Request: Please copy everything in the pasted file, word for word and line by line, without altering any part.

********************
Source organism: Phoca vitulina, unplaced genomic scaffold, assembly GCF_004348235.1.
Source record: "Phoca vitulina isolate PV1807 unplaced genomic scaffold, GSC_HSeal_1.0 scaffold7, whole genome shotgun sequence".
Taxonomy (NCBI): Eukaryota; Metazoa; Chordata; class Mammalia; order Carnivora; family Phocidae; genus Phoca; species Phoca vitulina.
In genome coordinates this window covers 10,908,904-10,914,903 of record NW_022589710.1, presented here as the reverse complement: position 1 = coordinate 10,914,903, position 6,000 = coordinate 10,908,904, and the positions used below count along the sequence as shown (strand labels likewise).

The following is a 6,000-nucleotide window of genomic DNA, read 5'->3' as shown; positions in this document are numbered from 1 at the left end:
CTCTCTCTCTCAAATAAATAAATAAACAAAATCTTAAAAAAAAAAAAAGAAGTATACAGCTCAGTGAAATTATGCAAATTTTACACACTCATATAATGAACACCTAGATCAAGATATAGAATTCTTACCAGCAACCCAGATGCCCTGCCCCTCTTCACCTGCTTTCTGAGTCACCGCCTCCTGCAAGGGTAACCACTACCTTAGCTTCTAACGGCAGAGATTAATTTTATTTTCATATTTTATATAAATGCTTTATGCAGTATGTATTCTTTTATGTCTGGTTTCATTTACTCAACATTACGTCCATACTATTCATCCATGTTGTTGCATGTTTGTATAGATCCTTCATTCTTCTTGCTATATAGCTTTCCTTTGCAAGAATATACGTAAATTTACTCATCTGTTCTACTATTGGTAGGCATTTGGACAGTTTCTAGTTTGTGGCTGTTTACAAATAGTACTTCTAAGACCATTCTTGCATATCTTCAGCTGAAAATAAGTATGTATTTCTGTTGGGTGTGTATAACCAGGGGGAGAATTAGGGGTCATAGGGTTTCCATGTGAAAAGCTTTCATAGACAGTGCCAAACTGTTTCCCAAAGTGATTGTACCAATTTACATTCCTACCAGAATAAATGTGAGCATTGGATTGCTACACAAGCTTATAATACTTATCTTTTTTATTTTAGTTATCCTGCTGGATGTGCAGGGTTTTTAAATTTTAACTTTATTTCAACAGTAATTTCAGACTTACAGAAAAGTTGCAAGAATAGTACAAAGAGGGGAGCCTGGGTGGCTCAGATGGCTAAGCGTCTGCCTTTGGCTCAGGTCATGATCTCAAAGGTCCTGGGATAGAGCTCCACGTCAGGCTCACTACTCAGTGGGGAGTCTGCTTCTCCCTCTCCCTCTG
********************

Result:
Source organism: Phoca vitulina, unplaced genomic scaffold, assembly GCF_004348235.1.
Source record: "Phoca vitulina isolate PV1807 unplaced genomic scaffold, GSC_HSeal_1.0 scaffold7, whole genome shotgun sequence".
Taxonomy (NCBI): Eukaryota; Metazoa; Chordata; class Mammalia; order Carnivora; family Phocidae; genus Phoca; species Phoca vitulina.
In genome coordinates this window covers 10,908,904-10,914,903 of record NW_022589710.1, presented here as the reverse complement: position 1 = coordinate 10,914,903, position 6,000 = coordinate 10,908,904, and the positions used below count along the sequence as shown (strand labels likewise).

The following is a 6,000-nucleotide window of genomic DNA, read 5'->3' as shown; positions in this document are numbered from 1 at the left end:
CTCTCTCTCTCAAATAAATAAATAAACAAAATCTTAAAAAAAAAAAAAGAAGTATACAGCTCAGTGAAATTATGCAAATTTTACACACTCATATAATGAACACCTAGATCAAGATATAGAATTCTTACCAGCAACCCAGATGCCCTGCCCCTCTTCACCTGCTTTCTGAGTCACCGCCTCCTGCAAGGGTAACCACTACCTTAGCTTCTAACGGCAGAGATTAATTTTATTTTCATATTTTATATAAATGCTTTATGCAGTATGTATTCTTTTATGTCTGGTTTCATTTACTCAACATTACGTCCATACTATTCATCCATGTTGTTGCATGTTTGTATAGATCCTTCATTCTTCTTGCTATATAGCTTTCCTTTGCAAGAATATACGTAAATTTACTCATCTGTTCTACTATTGGTAGGCATTTGGACAGTTTCTAGTTTGTGGCTGTTTACAAATAGTACTTCTAAGACCATTCTTGCATATCTTCAGCTGAAAATAAGTATGTATTTCTGTTGGGTGTGTATAACCAGGGGGAGAATTAGGGGTCATAGGGTTTCCATGTGAAAAGCTTTCATAGACAGTGCCAAACTGTTTCCCAAAGTGATTGTACCAATTTACATTCCTACCAGAATAAATGTGAGCATTGGATTGCTACACAAGCTTATAATACTTATCTTTTTTATTTTAGTTATCCTGCTGGATGTGCAGGGTTTTTAAATTTTAACTTTATTTCAACAGTAATTTCAGACTTACAGAAAAGTTGCAAGAATAGTACAAAGAGGGGAGCCTGGGTGGCTCAGATGGCTAAGCGTCTGCCTTTGGCTCAGGTCATGATCTCAAAGGTCCTGGGATAGAGCTCCACGTCAGGCTCACTACTCAGTGGGGAGTCTGCTTCTCCCTCTCCCTCTG